After reading reviews of Matched which said that The Society was essentially lifted directly from Lois Lowry’s The Giver, I decided it was probably a good idea to read that Middle-School staple of dystopian fiction.
Then, naturally, it only made sense to read the other three books which together form the Giver Quartet.
And so then on to the review!
Jonas’ world is perfect. Everything is under control. There is no war or fear or pain. There are no choices. Every person is assigned a role in the Community. When Jonas turns twelve, he is singled out to receive special training from The Giver. The Giver alone holds the memories of the true pain and pleasure of life. Now, it is time for Jonas to receive the truth. There is no turning back.
The Giver, on its own, is a fair example of dystopian fiction – it sets up a society which appears to be utopian – everyone is happy, they grow at a specific pace, they are well-fed, they have jobs which suit them, they are matched to their partners, the are assigned children, who then grow up to have their own perfect lives, etc. etc.
Jonas is selected to be The Receiver of Memory – he receives the truth of life, memories of a time before Sameness, when people were free to make their own choices, and to feel the heights of pleasure and pain which are impossible in the level existence that exists in Jonas’s people’s life.
I did enjoy The Giver – I thought the end was frustrating. I don’t like ambiguous endings, and the end of The Giver is certainly ambiguous, but it wasn’t the worst in the world. I knew that there were three more books, so I thought more questions would be answered then, and I would be, if not totally satisfied, then at least have some of my questions answered.
I could not have been more wrong. The next three books are only loosely interlinked – Gathering Blue and Messenger both take place in totally different villages with totally different ways of life. And even Son, which returns to Jonas’ village, explains nothing whatsoever about, well, anything.
All the questions I had at the end of The Giver – besides one big one – were left unanswered. I still don’t know how you can remove colour, or share memories, or how collective memory was achieved. I don’t know what happened to Jonas’ town after the events of the Giver.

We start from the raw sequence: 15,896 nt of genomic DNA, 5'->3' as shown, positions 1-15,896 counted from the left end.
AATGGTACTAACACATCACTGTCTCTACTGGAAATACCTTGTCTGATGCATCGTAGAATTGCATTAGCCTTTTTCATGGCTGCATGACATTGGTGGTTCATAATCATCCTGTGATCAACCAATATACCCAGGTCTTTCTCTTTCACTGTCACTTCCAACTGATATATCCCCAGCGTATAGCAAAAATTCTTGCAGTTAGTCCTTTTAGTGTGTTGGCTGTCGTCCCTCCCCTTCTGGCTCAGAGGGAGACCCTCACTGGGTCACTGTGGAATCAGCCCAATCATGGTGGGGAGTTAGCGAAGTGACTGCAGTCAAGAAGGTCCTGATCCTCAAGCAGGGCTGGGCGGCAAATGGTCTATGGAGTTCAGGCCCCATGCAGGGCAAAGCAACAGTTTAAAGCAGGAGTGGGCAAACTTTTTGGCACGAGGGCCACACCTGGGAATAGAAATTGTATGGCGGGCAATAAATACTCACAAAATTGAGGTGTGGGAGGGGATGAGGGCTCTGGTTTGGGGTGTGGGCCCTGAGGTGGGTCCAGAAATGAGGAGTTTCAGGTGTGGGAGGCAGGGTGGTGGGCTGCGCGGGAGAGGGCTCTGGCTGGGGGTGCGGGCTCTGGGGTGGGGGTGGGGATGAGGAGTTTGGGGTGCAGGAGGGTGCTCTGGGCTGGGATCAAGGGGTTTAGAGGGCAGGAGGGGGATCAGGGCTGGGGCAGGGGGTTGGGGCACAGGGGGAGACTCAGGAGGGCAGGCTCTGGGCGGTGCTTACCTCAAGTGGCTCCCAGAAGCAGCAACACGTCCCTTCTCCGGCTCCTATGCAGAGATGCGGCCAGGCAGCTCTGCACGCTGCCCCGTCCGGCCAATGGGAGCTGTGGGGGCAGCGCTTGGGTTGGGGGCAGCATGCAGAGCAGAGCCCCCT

Not only that, but Gathering Blue established a new village, and never gave any answers about that, either – we see that three years later, things in that village have changed for the better but we don’t know how or why. Nor do we know why Kira left the village. We don’t know what happened Annabella, or why, or why the old Singer was chained, or whether he was unchained. We don’t know what happened Thomas, or the young Singer, or why Kira’s father was blinded, really, or what happened to the people who did that to him – there are a hundred questions left at the end of Gathering Blue.
And then we plunge into messenger – some of the characters are the same, and we know that things in the village from Gathering Blue have improved. We also have a reason for why things in this third village are disimproving – Trademaster. But that doesn’t explain why Forest is so angry, or where the powers come from, or how this is solved. Plus, it’s been three books now – what happened to Gabriel?? And how does fixing Forest change what happened to Village?
And then we plunge on to Son – this, at least, comes back (somewhat) to the original story of the Giver, returning to Gabriel. But then this introduces us to a fourth village, which is a totally different way of life once more – how are all these places established within a relatively small distance of each other so different? Why do some have electricity and some not? Once again, how do you get rid of colour?
Even Claire, whose story is told in Son, doesn’t get a proper resolution – yes, eventually, she does find out what happened her son, and Trademaster, the big villain introduced in the third book, returns. But was he the reason for the dystopian existence in The Giver? Was he the reason for the cruelty in the village in Gathering Blue?
Each book stands on its own, to an extent. There is enough explained in each that you could read them and enjoy them, but even as a loose quartet they’re frustratingly vague. I understand, of course, that certain questions don’t need to be answered, that they can be left to the reader’s own interpretation, but really, there were just too many of them here for me to be satisfied. I enjoyed, separately, the stories of Kira, Claire, Jonas and Matty, but I wish they had been better linked, and that I had been left with some answers each time, instead of a load more questions.
The Giver – Four Stars ***
Gathering Blue, Messenger, Son – Three Stars ***